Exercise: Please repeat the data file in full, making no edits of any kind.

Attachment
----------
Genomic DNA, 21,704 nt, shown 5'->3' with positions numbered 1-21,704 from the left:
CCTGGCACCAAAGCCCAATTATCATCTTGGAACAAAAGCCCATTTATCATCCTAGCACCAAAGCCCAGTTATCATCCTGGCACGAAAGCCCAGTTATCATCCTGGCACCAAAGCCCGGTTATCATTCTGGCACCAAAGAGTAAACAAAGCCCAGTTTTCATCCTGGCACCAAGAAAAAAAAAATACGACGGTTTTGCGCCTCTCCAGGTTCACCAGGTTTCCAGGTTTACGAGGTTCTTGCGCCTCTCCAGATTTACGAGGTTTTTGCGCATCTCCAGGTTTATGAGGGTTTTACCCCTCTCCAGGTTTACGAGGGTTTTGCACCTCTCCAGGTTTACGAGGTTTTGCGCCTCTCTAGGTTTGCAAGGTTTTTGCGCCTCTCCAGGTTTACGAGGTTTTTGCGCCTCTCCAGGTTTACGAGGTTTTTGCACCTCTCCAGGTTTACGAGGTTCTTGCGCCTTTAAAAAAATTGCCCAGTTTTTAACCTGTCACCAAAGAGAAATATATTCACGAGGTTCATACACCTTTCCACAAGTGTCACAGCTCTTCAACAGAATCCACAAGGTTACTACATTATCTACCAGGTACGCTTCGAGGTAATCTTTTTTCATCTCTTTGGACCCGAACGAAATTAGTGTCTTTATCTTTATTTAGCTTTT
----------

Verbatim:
Genomic DNA, 21,704 nt, shown 5'->3' with positions numbered 1-21,704 from the left:
CCTGGCACCAAAGCCCAATTATCATCTTGGAACAAAAGCCCATTTATCATCCTAGCACCAAAGCCCAGTTATCATCCTGGCACGAAAGCCCAGTTATCATCCTGGCACCAAAGCCCGGTTATCATTCTGGCACCAAAGAGTAAACAAAGCCCAGTTTTCATCCTGGCACCAAGAAAAAAAAAATACGACGGTTTTGCGCCTCTCCAGGTTCACCAGGTTTCCAGGTTTACGAGGTTCTTGCGCCTCTCCAGATTTACGAGGTTTTTGCGCATCTCCAGGTTTATGAGGGTTTTACCCCTCTCCAGGTTTACGAGGGTTTTGCACCTCTCCAGGTTTACGAGGTTTTGCGCCTCTCTAGGTTTGCAAGGTTTTTGCGCCTCTCCAGGTTTACGAGGTTTTTGCGCCTCTCCAGGTTTACGAGGTTTTTGCACCTCTCCAGGTTTACGAGGTTCTTGCGCCTTTAAAAAAATTGCCCAGTTTTTAACCTGTCACCAAAGAGAAATATATTCACGAGGTTCATACACCTTTCCACAAGTGTCACAGCTCTTCAACAGAATCCACAAGGTTACTACATTATCTACCAGGTACGCTTCGAGGTAATCTTTTTTCATCTCTTTGGACCCGAACGAAATTAGTGTCTTTATCTTTATTTAGCTTTT